Classic Milton Friedman defending capitalism on Phil Donahue’s show (trust me kids, he was almost as big as Oprah back in the day):
And, since he’s not here to defend himself, I have to defend Friedman against the idea that maximizing shareholder value as the proper role of business is “the dumbest idea in the world.”
For starters, the author bases his case around the idea that Friedman said that businesses should “only maximize shareholder value.” Based on my reading of Friedman on the issue, that is an inaccurate statement.
Friedman was merely saying that maximizing shareholder value is the primary social responsibility of any publicly-owned business. In other words, businesses already do a great deal of good by producing products and services desired by their customers. But that doesn’t mean that businesses can’t do other good in the community as well if that doesn’t negatively impact shareholders. Take Whole Foods for example. The head of the company, John Mackey, is a libertarian. His company engages in what could only be described as a great deal of “community improvement” and public service.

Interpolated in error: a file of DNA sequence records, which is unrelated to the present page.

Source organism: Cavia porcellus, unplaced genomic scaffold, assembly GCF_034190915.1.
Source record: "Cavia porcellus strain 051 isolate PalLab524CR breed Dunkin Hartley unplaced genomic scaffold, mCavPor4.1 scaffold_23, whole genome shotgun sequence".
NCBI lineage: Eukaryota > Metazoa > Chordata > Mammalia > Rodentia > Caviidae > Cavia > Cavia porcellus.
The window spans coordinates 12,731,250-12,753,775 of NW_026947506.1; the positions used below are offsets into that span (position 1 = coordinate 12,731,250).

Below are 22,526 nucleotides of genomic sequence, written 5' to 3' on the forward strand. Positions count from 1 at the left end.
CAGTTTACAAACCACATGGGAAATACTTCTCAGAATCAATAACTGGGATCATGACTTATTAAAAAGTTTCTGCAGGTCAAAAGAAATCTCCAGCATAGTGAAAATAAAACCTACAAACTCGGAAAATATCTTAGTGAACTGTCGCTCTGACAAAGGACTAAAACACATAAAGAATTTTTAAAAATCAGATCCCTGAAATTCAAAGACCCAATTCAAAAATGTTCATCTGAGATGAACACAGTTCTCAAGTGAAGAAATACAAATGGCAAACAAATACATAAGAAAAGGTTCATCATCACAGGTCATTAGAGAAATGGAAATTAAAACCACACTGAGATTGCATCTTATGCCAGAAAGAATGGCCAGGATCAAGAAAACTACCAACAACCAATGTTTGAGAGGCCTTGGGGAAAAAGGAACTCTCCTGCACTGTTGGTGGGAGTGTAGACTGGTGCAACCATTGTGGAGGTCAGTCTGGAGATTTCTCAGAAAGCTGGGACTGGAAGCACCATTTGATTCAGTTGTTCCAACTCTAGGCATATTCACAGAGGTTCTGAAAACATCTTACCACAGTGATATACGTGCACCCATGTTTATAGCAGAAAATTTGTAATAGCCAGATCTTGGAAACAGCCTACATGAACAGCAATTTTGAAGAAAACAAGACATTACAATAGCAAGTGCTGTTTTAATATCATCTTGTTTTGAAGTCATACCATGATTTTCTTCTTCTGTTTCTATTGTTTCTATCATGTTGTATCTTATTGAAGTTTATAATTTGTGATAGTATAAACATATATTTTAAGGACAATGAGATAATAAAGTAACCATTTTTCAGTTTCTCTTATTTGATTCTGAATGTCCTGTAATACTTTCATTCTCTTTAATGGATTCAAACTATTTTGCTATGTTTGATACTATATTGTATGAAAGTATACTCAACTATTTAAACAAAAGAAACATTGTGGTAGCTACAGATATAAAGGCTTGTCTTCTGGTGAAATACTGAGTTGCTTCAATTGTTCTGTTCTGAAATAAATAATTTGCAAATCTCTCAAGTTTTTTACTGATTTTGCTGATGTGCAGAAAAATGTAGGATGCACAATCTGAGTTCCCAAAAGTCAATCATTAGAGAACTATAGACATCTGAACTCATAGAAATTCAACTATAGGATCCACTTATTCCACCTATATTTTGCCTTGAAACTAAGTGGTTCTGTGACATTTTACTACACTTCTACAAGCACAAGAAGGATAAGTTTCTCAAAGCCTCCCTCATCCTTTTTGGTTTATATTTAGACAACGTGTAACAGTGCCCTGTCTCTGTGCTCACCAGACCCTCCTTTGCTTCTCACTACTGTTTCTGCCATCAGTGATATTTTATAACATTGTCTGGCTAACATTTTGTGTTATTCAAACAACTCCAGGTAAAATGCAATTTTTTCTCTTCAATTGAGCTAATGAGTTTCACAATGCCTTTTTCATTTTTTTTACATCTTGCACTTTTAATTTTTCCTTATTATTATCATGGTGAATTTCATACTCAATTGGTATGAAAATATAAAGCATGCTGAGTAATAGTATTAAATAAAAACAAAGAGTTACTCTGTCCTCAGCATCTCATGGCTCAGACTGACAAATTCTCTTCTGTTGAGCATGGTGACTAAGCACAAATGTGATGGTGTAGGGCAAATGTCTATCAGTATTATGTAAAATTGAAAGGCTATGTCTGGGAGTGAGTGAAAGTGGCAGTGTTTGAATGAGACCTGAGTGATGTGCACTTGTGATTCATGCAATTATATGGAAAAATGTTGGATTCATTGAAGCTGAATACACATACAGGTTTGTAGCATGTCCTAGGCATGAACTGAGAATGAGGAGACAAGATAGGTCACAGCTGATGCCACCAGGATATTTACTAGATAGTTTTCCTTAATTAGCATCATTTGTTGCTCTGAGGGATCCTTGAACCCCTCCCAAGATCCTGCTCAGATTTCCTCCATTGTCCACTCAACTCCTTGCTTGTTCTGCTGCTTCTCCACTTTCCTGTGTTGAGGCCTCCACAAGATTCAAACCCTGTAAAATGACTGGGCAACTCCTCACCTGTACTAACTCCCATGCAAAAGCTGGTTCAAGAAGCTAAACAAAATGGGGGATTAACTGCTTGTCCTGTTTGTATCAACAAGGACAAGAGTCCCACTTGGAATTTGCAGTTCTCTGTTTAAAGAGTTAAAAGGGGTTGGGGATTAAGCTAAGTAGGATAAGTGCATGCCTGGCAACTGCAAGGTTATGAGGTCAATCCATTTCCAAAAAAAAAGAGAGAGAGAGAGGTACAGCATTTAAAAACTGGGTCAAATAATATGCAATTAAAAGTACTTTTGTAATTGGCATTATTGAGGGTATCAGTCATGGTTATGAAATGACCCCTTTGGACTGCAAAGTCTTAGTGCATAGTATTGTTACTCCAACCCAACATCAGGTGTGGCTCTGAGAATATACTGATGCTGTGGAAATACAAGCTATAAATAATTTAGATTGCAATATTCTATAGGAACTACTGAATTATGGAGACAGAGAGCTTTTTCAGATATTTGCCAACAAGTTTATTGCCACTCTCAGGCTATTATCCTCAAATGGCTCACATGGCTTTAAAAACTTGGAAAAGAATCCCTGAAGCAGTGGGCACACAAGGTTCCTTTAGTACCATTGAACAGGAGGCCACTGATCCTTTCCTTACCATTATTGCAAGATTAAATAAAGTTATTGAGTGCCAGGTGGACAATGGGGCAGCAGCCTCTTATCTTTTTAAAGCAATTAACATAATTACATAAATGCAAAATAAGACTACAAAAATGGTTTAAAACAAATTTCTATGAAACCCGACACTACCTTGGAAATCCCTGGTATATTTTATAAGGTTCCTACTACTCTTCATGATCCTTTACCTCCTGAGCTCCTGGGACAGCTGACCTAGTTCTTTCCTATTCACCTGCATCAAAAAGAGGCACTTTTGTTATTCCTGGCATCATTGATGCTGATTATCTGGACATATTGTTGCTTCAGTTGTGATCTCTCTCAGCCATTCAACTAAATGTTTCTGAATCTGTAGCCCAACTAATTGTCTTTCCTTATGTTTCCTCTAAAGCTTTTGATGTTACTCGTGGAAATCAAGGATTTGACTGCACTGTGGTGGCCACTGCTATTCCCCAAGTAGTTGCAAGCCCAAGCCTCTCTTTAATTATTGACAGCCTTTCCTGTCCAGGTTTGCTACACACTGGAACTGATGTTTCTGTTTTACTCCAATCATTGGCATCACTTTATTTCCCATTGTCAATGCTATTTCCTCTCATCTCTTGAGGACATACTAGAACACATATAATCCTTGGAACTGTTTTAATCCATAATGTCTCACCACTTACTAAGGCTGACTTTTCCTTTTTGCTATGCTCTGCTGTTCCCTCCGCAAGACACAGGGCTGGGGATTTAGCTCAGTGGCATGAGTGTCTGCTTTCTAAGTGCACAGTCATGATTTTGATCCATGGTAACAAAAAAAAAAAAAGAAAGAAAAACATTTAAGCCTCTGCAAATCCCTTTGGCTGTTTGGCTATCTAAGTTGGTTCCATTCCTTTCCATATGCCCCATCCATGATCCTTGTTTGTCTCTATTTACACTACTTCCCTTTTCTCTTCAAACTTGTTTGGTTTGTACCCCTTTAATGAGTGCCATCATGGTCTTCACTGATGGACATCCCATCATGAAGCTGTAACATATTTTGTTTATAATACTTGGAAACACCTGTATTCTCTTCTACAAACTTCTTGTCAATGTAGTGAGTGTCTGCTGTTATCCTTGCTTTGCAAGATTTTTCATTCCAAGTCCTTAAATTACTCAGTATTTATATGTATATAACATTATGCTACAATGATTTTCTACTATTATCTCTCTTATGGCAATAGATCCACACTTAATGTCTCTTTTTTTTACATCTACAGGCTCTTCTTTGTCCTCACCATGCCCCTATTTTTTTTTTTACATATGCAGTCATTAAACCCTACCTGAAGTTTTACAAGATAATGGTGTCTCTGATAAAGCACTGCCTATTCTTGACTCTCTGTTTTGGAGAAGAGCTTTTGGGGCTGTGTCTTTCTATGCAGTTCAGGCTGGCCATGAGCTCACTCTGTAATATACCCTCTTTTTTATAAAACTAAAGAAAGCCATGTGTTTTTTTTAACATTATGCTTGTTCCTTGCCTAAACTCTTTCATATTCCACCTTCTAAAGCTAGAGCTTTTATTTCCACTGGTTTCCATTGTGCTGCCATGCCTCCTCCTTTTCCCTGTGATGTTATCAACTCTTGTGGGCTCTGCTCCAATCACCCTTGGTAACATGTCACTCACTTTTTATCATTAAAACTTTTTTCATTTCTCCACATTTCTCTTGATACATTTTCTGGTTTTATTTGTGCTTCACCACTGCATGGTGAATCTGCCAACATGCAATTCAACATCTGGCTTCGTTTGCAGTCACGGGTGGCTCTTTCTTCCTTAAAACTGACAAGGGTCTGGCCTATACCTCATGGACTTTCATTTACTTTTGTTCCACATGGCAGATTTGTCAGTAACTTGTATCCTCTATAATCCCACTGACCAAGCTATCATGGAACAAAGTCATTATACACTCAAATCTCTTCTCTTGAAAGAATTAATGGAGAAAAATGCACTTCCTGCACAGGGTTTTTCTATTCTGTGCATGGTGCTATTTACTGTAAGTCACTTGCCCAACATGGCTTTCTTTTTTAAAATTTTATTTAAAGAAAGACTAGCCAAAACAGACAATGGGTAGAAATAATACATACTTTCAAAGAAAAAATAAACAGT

Is that wrong according to Friedman’s logic? He’s not here to say, but I don’t think so. Clearly, being a good corporate citizen is also good business in most instances. It would seem to me that this adds to rather than detracting from the company’s bottom line. So, far from being the “world’s dumbest idea,” Friedman was merely defending businesses as already helping their customers and being socially responsible. Doing additional work beyond the “bottom line” isn’t a bad thing as long as it is in line with shareholder interests.